But their use really took off with the requirement that all sates implement test-based school accountability systems. Going back to the Elementary and Secondary Education Act of 1965, the federal government has tried to figure out a better approach to supporting schools. Each administration attempted to make improvements to the accountability, measurements, and rewards systems, with the three most recent being No Child Left Behind (2001), Race to the Top (2009), and the Every Student Succeeds Act (2015). These programs were designed to address concerns about the slipping performance of American schools compared to those in other countries, as well as the growing achievement gaps for students of color, English Language Learners (ELLs), and special education students.
With the federal government stepping in to encourage transparency and accountability, it was believed school districts would be compelled to improve. In time, these programs became politicized and continue to lead to arguments that they overemphasize testing at the expense of other important values and skills that we want schools to impart. Somewhere along the line, the original intent of standardized testing – to ensure the educational system works for all students – has gotten lost in the rhetoric.
This rhetoric has led to a perception problem for testing. In a recent survey conducted on behalf of the Kauffman Foundation, 60 percent of Kansas City area parents indicated they did not think statewide standardized tests are an effective way to measure high school accountability. And, in other parts of the country standardized testing has led to parent "opt-out" movements.
With school and classroom performance being looked at more closely than in the past, many teachers feel burdened by testing requirements imposed from their states and districts, and believe students spend too much time taking tests. With more of their time being devoted to preparing for and administering tests, teachers are increasingly growing disillusioned with their profession.
But, while an anti-testing sentiment may persist amongst some educators and parents, there is a counter argument that the data being produced makes testing time well spent. As with many fields, good teaching may require some balance of art and science. For example, while old-school baseball coaches insisted on operating from "gut," the small-market Oakland A's showed that data can make a difference in decision-making, a breakthrough that revolutionized that sport and many others.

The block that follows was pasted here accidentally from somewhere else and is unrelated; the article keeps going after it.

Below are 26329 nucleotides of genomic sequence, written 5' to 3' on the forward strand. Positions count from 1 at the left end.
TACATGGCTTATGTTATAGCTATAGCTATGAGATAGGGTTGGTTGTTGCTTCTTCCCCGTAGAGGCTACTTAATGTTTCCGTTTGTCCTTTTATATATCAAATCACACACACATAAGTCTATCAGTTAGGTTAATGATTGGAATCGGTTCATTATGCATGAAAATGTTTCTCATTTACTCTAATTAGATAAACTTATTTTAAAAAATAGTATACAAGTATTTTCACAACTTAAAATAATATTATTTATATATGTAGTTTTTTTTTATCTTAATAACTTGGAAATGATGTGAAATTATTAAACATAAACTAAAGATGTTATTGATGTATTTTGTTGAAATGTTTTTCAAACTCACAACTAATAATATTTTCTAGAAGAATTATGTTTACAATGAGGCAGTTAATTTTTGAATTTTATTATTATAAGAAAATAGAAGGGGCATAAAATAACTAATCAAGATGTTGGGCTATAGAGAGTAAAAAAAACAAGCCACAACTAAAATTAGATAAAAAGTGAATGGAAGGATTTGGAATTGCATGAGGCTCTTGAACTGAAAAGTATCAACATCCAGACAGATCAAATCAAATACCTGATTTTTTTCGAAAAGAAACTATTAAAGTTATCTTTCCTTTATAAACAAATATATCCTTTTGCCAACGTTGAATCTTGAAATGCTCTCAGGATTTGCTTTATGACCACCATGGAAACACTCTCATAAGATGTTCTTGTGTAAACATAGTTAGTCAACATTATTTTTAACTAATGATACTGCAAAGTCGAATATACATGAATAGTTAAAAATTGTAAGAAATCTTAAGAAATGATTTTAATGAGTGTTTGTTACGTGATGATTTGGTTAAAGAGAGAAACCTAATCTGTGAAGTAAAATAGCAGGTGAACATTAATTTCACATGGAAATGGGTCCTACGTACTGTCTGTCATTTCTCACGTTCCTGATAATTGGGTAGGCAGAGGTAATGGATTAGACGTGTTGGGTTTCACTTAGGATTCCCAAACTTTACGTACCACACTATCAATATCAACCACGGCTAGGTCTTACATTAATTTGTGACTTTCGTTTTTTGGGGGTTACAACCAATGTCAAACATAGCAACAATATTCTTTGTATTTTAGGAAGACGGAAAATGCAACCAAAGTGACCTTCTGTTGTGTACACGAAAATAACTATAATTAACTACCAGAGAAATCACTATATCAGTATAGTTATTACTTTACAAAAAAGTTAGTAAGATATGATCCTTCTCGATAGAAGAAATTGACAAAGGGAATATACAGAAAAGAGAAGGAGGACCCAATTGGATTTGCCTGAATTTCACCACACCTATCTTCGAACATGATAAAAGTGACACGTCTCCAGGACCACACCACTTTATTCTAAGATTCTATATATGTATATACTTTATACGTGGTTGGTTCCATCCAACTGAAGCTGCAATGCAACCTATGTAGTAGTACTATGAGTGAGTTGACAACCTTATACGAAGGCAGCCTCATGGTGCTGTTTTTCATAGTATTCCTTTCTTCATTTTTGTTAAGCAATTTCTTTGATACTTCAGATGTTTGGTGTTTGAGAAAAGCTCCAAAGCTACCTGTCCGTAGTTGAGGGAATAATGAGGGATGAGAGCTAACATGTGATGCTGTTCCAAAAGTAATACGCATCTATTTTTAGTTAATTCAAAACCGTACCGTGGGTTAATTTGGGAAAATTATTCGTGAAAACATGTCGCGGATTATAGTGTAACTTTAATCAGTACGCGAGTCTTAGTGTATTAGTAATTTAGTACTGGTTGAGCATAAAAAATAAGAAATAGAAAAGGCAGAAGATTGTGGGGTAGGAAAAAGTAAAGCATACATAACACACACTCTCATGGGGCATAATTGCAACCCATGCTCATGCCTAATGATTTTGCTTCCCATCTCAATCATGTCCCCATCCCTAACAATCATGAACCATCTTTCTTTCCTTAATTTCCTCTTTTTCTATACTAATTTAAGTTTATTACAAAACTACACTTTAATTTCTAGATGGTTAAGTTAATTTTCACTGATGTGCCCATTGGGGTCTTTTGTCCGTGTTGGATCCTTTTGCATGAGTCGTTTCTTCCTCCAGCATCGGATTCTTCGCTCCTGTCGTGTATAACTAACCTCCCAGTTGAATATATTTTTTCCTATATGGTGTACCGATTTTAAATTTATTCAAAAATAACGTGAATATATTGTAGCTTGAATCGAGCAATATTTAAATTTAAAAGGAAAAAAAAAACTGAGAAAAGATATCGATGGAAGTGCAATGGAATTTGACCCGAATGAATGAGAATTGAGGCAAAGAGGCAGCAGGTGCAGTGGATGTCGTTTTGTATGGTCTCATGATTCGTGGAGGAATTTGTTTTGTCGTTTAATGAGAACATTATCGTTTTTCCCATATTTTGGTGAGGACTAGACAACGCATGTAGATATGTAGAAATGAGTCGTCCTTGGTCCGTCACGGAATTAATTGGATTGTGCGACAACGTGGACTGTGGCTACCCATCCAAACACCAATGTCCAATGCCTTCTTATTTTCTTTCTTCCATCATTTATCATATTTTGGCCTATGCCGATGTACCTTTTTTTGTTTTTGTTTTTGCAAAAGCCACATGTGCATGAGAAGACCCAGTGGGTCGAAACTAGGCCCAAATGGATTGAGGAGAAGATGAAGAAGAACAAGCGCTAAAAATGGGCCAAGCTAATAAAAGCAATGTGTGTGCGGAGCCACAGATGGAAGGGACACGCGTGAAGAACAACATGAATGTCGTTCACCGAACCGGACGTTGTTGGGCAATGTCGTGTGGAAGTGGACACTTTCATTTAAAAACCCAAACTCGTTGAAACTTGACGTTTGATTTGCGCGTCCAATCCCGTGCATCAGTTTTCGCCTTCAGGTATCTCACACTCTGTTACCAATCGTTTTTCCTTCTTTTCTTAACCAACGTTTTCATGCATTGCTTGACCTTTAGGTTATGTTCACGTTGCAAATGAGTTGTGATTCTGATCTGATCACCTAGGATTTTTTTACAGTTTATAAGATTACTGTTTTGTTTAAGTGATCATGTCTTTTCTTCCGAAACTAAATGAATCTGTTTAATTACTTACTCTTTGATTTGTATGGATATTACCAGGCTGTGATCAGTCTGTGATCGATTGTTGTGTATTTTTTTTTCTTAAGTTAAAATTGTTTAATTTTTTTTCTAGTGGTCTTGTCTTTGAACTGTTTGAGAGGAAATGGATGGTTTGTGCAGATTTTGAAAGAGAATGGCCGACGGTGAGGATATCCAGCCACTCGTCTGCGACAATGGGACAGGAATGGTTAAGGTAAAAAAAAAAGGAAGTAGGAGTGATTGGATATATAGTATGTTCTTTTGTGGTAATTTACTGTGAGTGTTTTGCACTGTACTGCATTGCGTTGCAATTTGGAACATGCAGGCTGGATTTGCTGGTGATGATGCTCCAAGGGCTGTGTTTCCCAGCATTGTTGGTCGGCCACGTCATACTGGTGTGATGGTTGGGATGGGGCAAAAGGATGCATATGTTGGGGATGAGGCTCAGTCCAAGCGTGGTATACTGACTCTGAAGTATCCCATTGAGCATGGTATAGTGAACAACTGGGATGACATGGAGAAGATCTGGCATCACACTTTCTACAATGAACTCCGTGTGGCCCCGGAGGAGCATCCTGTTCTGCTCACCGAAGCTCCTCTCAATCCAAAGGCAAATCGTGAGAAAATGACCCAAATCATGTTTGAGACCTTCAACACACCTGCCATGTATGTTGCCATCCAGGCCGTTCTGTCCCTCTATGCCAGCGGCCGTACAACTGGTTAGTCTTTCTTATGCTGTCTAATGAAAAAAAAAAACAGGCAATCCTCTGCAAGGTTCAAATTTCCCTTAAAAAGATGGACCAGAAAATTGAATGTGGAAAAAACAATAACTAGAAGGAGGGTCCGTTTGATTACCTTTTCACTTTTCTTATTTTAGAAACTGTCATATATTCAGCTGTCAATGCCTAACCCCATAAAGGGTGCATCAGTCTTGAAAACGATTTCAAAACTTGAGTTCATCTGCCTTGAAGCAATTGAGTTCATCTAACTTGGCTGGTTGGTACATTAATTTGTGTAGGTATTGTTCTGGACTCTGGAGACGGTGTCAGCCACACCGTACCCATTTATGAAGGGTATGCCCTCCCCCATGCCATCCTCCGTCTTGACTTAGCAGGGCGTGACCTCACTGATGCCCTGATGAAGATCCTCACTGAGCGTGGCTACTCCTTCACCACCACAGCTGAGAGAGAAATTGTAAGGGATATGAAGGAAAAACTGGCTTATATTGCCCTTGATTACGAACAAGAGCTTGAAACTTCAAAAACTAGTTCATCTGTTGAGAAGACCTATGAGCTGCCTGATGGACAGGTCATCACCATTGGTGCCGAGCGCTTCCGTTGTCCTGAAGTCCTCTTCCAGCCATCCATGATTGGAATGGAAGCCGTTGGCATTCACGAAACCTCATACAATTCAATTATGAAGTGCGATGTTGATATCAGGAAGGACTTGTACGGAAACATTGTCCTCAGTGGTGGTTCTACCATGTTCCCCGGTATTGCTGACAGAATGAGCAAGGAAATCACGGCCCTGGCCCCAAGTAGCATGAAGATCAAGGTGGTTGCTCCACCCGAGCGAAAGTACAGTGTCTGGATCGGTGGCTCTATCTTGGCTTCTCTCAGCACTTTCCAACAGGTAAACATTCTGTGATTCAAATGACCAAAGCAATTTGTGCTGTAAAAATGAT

Inherent behind the well-used phrase "teaching to the test" is the idea that standardized tests and the data they produce don't provide value. While the Finnish education system is held up as an example of what happens when teachers are highly regarded professionals, given autonomy to run their classrooms, it is less known that behind the reform in that country was a "tightly scripted, mandatory national curriculum," that was in place for several decades until success came about. And, while testing is perceived to put minorities at a disadvantage, most civil rights groups support standardized tests as a way to help ensure greater fairness.
From the moment children enter kindergarten, they are engrained with the goal of graduating from high school. In fact, school graduation rates have steadily increased during the past 10 years, hitting 84 percent of on-time graduations in 2016. And this is great news, because the difference between completing high school and dropping out has a significant effect on later life outcomes, such as employment, earnings, incarceration, and a host of others.
However, there is a very real concern that when young people cross the stage for high school graduation, they may not be fully prepared for college and careers. A recent study by the Alliance for Excellent Education found that "U.S. schools hand out 98 different kinds of high school diplomas, and 51 of them fail to prepare students adequately for college or careers. A disproportionate share of those weaker diplomas go to students of color and students from low-income families."